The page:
“Do you get the impression that the Supreme Court doesn’t like me?” tweeted, you guessed it, the President of the United States last Thursday, following the second Supreme Court ruling against Trump’s policy in three days.
It’s increasingly difficult to be surprised by anything that Trump tweets—or, indeed, says in any situation. His Twitter has long been unhinged, unnecessarily personal, and endlessly contradictory: but there’s something about this tweet in particular that deserves unpacking. Trump manages to make the decidedly political intensely personal.
First of all: what were the rulings? The first concerned LGBT+ employment rights, with the final judgement saying that existing federal law, which protects against discrimination based on sex, should be understood to include both sexuality and gender identity. In other words, it has just been announced that someone cannot be fired or discriminated against in the workplace simply for being lesbian, gay, bisexual or transgender, per the landmark 1964 Civil Rights Act.
Judge Neil Gorsuch, who was nominated to the court by Trump, wrote the majority opinion: “An employer who fires an individual for being homosexual or transgender fires that person for traits or actions it would not have questioned in members of a different sex.”
The second ruling concerned Deferred Action for Childhood Arrivals (DACA), a longstanding programme that allows undocumented immigrants who were brought into the US as children the right to remain, without fear of deportation. The Trump administration has long tried to remove the rights of the 650,000 so-called ‘Dreamers’ and end DACA; the Supreme Court judged this termination unlawful.
This was the precise news that seemed to irk Trump, prompting the above tweet, given that it concerned his administration specifically. However, the ruling is not necessarily good news: while the decision to end DACA in this way was deemed “arbitrary and capricious,” the ruling was about whether proper procedure was followed—not whether or not the White House had the power to end DACA. Chief Justice John Roberts wrote in the majority opinion that “all parties agree that it may.”
Trump quickly changed his tune, telling a rally the following day, “People don’t understand, but we actually won on DACA yesterday.” He continued, “We actually won, because [the Court] basically said, ‘You won, but you have to come back and redo it.’ So we’re refiling it. Most people would say that we lost. We didn’t lose. We’re gonna refile it.”
Both rulings were somewhat surprising, particularly the civil rights case, which was won 6-3, with Gorsuch joined by Chief Justice Roberts, a notoriously conservative judge, and liberal stalwarts, Justices Ruth Bader Ginsburg, Stephen G. Breyer, Sonia Sotomayor and Elena Kagan.
Since the appointment of accused-rapist Brett Kavanaugh in 2018, the Court has been increasingly conservative. Kavanaugh, a devoted conservative, replaced Anthony Kennedy, who was often the swing vote on 5-4 decisions during his tenure, including Obergefell v. Hodges, which legalised same-sex marriage across the US. Chief Justice Roberts, who presided over Trump’s trial in the Senate earlier this year—yes, that was this year!—dissented Obergefell v. Hodges, yet joined the majority opinion last week.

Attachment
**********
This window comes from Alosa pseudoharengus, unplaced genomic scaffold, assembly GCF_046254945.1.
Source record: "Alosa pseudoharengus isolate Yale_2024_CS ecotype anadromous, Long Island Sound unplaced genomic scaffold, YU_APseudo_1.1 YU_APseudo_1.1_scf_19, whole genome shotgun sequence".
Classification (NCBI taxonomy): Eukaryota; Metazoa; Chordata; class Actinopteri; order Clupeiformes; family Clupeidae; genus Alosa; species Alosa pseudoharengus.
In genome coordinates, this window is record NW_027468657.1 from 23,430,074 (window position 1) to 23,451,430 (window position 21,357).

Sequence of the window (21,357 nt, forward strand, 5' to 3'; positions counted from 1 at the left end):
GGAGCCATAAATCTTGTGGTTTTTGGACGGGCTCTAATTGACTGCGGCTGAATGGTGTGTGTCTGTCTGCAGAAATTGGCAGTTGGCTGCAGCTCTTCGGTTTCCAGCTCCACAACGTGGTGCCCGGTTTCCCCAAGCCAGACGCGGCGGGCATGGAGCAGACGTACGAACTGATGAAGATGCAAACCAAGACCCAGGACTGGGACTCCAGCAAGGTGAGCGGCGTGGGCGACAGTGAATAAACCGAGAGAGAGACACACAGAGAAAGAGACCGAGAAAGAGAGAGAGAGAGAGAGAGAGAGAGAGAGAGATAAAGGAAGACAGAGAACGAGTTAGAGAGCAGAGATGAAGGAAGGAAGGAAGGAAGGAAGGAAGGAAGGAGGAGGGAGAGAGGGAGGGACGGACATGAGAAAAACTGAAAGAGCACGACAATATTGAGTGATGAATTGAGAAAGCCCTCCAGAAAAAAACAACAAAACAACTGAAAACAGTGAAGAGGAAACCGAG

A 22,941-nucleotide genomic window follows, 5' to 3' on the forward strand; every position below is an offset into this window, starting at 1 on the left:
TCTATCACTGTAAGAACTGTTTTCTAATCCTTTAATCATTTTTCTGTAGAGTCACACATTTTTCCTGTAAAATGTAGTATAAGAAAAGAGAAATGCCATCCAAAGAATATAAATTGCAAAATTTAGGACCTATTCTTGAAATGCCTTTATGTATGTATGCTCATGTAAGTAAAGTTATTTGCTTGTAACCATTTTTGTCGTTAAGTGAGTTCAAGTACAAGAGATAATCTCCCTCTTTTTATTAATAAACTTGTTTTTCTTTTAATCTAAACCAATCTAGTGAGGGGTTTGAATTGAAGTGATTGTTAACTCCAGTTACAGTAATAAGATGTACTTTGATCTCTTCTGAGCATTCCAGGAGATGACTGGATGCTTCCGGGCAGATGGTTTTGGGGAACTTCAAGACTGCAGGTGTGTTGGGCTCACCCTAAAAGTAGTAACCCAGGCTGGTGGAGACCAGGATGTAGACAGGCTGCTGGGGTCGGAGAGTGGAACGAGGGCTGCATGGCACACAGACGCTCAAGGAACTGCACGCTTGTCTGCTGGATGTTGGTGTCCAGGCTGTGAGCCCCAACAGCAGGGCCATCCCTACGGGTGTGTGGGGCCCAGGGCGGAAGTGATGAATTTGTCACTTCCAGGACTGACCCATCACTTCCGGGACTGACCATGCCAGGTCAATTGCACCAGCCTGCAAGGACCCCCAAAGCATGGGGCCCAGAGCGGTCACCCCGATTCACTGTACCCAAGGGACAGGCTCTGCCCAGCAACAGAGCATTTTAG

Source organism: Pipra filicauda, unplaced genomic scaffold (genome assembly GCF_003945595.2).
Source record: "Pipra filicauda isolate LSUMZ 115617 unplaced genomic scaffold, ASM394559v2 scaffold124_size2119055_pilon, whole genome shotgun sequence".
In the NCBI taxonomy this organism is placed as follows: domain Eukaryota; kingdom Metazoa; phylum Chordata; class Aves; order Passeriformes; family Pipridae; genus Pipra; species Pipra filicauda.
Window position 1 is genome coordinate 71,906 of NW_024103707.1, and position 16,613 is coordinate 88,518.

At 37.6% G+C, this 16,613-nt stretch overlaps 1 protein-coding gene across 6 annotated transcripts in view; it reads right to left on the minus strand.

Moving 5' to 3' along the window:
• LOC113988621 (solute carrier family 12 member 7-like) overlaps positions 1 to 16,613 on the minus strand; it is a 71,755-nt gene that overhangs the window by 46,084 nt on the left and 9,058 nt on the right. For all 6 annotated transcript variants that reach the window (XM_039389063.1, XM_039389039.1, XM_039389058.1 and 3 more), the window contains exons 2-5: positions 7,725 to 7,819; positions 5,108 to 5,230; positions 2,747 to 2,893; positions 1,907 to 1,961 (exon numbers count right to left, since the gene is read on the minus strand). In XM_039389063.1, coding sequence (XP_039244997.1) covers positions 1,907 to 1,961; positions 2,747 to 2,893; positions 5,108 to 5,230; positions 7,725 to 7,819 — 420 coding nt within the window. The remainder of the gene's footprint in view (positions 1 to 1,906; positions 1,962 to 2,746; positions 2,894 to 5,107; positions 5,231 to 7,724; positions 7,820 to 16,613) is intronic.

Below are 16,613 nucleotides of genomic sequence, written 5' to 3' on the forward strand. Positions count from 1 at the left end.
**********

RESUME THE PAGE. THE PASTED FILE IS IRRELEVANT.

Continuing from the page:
“This is a simple and profound victory for LGBT civil rights,” explained Suzanne B. Goldberg, a law professor at Columbia. “Many of us feared that the court was poised to gut sex discrimination protections and allow employers to discriminate based on sexual orientation and gender identity, yet it declined the federal government’s invitation to take that damaging path.” Many had been expecting bad news from this ruling, so scenes of surprise and elation played out across the country when the verdict was announced.
Not so in the White House, where this ruling might put a halt to plans to eliminate Obama-era regulations that prohibit discrimination by healthcare providers and insurers against transgender patients. This cruel and unnecessary announcement, made in the midst of Pride month, was widely decried by civil rights and LGBT+ activists internationally.
So why does Trump take these rulings so personally? The Supreme Court is, ostensibly, separate from the machinations of bipartisan politics; dissenting opinions often contradict White House policy. I’m not even American, let alone the President of the United States, and even I know that the Court is its own branch of government, separate yet equal to the presidential executive branch. In fact, the court is there as part of the system of checks and balances established in the Constitution to ensure no office has too much ‘uncontrolled’ power.
Perhaps this is precisely what upsets Trump. Or maybe he just needs to make everything about him. Even in the strictly bipartisan political landscape of the US, Trump needs to centre himself: to oppose any conservative dogma or Republican ideal is to stand against him, personally.
Given these views, what might another four years of Trump mean for the Supreme Court? At least two seats will likely come up for renewal in the next presidential term, given several justices’ old age and ailing health. Trump advisors would likely pick increasingly conservative and hardline judges to protect his administration’s legacy; long-standing decisions, such as Roe v. Wade, which legalised abortion nationwide, could easily be overturned by such a court.
This potential is an important debate point for the 2020 election: Supreme Court appointments are lifelong and give presidents the power to effectively influence the judiciary for decades. What damage could Trump do—just to make the Supreme Court “like” him?